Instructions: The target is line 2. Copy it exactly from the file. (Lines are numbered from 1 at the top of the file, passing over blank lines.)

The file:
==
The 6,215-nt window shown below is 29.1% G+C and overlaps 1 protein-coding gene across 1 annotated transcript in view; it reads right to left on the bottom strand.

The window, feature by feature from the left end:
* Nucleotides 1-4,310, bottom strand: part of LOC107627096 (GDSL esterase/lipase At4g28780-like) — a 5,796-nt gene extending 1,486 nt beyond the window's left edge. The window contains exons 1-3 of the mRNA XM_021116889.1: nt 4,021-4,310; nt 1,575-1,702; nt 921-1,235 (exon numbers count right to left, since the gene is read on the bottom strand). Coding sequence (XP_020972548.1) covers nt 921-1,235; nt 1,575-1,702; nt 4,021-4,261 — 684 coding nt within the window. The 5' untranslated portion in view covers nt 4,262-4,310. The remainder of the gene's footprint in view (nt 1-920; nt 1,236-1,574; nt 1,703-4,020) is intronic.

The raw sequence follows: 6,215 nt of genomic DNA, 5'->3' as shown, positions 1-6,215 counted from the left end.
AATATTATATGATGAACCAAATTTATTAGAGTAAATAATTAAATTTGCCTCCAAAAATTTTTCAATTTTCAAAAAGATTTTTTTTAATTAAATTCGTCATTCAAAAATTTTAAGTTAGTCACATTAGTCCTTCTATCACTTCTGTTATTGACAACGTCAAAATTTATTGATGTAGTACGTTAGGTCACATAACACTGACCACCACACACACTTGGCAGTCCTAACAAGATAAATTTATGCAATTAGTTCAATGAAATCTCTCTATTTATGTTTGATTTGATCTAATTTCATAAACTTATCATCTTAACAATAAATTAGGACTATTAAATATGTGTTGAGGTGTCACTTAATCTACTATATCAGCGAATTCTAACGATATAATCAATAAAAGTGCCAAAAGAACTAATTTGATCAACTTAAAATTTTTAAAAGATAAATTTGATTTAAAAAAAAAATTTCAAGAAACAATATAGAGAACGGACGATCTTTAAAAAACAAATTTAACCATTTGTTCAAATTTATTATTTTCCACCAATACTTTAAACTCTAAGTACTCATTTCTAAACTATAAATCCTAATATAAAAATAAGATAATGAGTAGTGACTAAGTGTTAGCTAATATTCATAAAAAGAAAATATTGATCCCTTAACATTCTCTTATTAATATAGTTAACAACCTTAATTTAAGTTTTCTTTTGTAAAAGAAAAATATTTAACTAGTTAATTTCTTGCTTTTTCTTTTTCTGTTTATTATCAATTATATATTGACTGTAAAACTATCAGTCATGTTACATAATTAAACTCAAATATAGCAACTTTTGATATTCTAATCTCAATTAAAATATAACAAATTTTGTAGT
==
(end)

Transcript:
The window, feature by feature from the left end: